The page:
It is well over five months that clampdown on civil liberties in the Kashmir Valley has been in force, with frequent shut down of internet and other communication systems. The previous three chief ministers are still under house arrest. Government has arranged to take two foreign delegations to the Valley to convey the impression that all is well there, though they were not allowed to meet any of the previous chief ministers and denied free access to local leaders and public.
While abrogation of Article 370 had been overdue for a long time, as some of us had been advocating, what has gone wrong is that abrogation has been brought about without adequate prior preparations leading to the current confusion. It appears to be the set pattern of this government’s functioning: to first act and then think of ways and means to resolve the consequent mess. Same was the case with demonetisation, GST and Finance Budget, where cuts in corporate tax had to be carried out a few months later and now there is talk of possible cut in individual tax rate.
Finally the same appears in what is now surfacing as the CAA and NRC imbroglio. There appears to be no clue for the next move, except to pour more and more funds into the Valley and recruitment of youth into defence forces, overlooking the limitations of Male Recruitable Population ( MRP ) formula as applicable to other states in the country. Over time political leaders of all hues in the valley had brainwashed the locals in the Valley that the abrogation of article 370 would be their ruin, in fact the very end for them.
Inappropriately higher financial allocations to J & K have been attributed to Article 370, where greater portion of these funds were deployed in the valley and a sizeable percentage ended up in the pockets of politicians etc. Inappropriate delimitation had put greater political power in the hands of those in the Valley. As preparation for the abrogation, during the previous five-year tenure of this government, a counter narrative should have been initiated, highlighting the disadvantages of Article 370 to the people of J & K.
What needed to have been brought home to the people of J & K, more so those in the Valley, was the fact that Article 370 has grossly disadvantaged all sections of society, other than the political class and those acting as proxies for Pakistan, while genuine prosperity simply bypassed the State. The political class in the Valley has been acutely alive and excessively worried about the fact that with the abrogation of Article 370, delimitation will be the logical next step, which will result in centre of gravity of political power shifting out of the Valley.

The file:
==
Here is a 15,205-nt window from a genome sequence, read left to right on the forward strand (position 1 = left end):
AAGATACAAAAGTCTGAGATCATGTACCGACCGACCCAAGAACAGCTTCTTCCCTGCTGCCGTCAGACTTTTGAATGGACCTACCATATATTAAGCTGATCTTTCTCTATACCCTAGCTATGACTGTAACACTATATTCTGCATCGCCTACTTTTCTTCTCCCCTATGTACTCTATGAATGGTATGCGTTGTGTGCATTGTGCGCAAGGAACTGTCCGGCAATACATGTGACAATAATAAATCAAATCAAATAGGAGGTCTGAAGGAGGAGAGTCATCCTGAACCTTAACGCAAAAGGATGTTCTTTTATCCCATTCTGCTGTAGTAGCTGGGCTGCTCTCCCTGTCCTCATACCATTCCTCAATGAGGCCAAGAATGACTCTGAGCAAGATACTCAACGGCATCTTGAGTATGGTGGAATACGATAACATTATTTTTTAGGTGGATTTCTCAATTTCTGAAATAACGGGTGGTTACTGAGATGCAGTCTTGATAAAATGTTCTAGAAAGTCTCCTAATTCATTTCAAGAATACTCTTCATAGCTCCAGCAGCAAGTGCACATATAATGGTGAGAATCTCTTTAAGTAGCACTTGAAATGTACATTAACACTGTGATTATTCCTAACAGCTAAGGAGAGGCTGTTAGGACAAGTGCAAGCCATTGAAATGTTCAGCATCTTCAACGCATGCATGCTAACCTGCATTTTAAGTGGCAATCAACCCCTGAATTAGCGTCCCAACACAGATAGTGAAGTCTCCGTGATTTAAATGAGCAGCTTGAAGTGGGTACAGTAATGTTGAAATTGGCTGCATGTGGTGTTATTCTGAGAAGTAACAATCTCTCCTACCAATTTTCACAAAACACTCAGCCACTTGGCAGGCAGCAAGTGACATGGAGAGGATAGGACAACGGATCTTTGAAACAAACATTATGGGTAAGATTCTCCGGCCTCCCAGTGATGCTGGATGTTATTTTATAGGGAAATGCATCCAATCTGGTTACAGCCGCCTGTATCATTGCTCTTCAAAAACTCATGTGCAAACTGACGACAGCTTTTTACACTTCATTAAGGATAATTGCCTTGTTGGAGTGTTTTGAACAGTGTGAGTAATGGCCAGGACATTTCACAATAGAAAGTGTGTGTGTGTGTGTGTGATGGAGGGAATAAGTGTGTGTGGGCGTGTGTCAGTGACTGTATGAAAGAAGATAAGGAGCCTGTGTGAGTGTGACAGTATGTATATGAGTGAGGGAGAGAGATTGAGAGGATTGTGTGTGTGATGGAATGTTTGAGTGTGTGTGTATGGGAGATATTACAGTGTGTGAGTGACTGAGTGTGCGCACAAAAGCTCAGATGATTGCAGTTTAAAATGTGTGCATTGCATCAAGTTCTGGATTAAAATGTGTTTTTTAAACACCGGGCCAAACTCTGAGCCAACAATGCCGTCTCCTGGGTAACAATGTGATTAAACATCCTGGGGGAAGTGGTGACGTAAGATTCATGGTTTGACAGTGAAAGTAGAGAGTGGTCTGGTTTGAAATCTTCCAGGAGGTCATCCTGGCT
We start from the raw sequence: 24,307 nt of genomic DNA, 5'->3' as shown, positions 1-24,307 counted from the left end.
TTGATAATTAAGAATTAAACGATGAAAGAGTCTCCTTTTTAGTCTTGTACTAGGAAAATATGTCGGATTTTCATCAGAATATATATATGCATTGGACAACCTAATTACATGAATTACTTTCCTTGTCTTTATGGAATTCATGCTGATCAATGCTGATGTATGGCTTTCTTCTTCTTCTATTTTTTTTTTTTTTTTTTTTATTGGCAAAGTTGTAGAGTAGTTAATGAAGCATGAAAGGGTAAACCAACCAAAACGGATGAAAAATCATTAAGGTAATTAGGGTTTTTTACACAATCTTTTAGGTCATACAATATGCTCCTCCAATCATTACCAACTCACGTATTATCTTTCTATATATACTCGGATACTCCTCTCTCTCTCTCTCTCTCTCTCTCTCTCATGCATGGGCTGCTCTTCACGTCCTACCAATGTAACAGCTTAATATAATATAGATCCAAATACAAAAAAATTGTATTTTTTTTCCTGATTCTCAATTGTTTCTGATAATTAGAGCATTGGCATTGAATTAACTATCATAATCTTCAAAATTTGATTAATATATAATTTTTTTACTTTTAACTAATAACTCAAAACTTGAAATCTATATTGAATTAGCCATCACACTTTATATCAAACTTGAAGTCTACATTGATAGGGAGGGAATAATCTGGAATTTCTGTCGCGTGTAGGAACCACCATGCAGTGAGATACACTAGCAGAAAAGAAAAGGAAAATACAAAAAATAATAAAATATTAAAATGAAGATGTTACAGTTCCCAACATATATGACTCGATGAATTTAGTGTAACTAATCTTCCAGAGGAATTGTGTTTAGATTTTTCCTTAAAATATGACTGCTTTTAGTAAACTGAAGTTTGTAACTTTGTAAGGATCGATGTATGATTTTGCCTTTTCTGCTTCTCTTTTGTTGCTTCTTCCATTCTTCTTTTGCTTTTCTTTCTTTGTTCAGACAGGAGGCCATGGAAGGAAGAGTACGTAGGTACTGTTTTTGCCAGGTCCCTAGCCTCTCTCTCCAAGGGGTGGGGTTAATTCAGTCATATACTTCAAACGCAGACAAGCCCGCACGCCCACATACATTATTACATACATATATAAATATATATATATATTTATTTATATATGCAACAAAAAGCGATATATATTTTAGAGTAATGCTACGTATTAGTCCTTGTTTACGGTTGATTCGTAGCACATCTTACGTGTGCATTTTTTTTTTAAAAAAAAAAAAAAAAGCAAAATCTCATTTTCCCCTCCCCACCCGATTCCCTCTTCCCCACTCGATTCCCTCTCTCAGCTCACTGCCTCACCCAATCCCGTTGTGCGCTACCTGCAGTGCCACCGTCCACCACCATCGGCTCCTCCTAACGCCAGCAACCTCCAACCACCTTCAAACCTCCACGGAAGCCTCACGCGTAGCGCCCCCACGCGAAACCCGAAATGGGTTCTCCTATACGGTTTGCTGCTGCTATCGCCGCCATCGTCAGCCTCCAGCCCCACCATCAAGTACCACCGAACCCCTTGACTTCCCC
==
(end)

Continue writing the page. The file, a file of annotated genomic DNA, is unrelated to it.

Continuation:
Separation of Ladakh from rest of J & K was never visualized, but is definitely the most appropriate move. It goes to the credit of Prime Miniser Modi and Amit Shah that they took these long overdue steps. The previous State governor too had played his part with adroitness and political finesse. From the time Pandits were expelled, madrasas have seen exponential growth in the Valley leading to radicalization of increasing number of youth. Equally Pakistan has been sending more and more terrorists into the Valley.
Of the three regions of the erstwhile J & K, it is Ladakh which had been left far behind. When insurgency started in the Valley during 1989-90 and the footfall of tourists in the valley substantially decreased and at the same time increased in Ladakh, many businesses from the Valley shifted to this region, to the discomfiture of local Ladakhi small businesses. The segregation of Ladakh and it now being a union territory will usher in much development and prosperity to the region. To that end it is essential to improve the state of road communication to this area.